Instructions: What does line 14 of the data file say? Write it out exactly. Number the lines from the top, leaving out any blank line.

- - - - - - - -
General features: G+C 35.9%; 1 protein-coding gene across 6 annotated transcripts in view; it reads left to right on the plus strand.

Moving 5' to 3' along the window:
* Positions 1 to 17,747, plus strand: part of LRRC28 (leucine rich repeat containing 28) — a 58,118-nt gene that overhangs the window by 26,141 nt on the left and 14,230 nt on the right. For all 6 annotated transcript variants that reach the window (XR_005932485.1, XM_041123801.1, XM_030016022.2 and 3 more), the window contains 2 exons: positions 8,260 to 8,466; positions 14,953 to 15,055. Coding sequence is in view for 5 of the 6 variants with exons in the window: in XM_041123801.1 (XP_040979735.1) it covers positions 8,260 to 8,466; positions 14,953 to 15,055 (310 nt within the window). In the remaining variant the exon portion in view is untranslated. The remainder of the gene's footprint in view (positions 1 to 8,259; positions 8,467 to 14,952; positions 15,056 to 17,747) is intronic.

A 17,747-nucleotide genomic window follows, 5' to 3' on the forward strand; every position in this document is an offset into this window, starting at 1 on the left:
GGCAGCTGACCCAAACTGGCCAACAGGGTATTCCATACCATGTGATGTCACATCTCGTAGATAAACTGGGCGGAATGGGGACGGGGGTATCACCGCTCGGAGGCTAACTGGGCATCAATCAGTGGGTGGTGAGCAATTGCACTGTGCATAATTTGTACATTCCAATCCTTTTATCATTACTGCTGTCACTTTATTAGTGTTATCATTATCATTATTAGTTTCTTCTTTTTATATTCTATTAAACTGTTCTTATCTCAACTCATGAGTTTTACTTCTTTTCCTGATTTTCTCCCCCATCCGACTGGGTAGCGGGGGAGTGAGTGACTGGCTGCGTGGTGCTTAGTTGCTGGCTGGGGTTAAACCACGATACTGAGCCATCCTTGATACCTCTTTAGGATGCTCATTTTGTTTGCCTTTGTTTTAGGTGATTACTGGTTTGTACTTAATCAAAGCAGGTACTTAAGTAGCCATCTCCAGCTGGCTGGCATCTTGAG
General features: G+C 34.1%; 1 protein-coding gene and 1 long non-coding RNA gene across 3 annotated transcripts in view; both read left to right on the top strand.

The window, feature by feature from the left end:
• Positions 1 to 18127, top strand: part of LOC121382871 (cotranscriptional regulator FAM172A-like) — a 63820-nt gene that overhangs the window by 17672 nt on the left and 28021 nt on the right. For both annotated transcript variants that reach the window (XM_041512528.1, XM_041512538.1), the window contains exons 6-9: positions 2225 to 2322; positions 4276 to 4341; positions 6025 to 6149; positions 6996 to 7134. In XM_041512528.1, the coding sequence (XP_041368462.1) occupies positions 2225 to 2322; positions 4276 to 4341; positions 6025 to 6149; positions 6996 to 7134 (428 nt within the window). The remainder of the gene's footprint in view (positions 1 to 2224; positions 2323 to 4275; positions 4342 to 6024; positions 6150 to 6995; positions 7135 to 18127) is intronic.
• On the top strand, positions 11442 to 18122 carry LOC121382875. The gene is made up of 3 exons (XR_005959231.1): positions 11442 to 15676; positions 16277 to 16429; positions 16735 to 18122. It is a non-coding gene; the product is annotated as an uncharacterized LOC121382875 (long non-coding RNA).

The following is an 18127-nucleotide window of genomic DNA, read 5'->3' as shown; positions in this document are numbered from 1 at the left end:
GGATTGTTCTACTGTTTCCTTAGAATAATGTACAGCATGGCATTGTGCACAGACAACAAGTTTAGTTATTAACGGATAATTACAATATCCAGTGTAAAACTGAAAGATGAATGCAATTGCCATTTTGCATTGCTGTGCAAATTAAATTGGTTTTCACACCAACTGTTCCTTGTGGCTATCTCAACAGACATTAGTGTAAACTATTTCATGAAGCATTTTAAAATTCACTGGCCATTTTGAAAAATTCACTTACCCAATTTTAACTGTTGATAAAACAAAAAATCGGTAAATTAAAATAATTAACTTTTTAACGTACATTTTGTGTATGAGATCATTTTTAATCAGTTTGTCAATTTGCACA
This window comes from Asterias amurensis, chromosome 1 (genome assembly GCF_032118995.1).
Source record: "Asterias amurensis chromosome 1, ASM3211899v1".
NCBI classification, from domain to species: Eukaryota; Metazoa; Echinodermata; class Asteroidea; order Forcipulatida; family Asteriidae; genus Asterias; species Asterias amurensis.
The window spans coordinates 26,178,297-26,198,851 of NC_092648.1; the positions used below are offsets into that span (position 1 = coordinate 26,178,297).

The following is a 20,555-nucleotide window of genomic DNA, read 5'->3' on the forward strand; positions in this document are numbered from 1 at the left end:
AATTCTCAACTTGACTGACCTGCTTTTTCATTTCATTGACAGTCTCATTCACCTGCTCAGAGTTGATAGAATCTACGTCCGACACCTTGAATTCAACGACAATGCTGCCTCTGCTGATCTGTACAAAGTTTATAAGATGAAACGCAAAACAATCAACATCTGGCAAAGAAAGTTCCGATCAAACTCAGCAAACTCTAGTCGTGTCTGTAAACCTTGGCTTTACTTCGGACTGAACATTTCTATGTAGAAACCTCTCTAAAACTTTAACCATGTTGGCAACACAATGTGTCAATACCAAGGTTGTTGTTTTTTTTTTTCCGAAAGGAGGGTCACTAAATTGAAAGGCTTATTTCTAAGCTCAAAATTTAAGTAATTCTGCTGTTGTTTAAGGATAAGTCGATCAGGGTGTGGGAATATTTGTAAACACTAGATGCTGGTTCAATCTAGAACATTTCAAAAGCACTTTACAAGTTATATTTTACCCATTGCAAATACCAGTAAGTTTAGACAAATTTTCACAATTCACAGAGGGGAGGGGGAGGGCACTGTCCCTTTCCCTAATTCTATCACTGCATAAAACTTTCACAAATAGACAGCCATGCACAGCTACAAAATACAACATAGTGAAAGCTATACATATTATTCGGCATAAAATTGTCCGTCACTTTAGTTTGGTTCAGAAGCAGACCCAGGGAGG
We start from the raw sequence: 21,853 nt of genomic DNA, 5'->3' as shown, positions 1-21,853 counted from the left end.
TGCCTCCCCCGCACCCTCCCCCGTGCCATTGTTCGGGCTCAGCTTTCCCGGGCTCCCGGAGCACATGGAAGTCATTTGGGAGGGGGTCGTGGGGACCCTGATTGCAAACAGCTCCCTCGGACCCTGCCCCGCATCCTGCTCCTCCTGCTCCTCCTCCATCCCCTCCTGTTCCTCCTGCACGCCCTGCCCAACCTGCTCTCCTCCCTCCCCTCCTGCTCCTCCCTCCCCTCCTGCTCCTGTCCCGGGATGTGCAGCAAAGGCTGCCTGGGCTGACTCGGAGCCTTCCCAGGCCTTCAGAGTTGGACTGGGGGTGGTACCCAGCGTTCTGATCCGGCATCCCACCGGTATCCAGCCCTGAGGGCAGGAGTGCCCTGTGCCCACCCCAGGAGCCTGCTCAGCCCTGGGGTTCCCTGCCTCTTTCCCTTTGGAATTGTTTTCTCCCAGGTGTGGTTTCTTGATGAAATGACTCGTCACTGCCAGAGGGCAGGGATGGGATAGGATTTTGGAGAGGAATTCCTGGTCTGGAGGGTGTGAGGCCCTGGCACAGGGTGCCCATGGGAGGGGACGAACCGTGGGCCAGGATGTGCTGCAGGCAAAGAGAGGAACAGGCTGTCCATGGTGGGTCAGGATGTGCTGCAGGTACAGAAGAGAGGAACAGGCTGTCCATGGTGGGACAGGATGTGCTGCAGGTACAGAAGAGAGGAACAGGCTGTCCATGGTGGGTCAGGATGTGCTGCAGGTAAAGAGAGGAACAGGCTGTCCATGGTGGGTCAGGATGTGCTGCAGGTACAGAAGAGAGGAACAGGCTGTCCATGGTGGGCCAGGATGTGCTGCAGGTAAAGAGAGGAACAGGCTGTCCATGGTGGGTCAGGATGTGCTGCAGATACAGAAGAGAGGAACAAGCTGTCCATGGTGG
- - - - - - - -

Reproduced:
NCBI classification, from domain to species: Eukaryota; Metazoa; Echinodermata; class Asteroidea; order Forcipulatida; family Asteriidae; genus Asterias; species Asterias amurensis.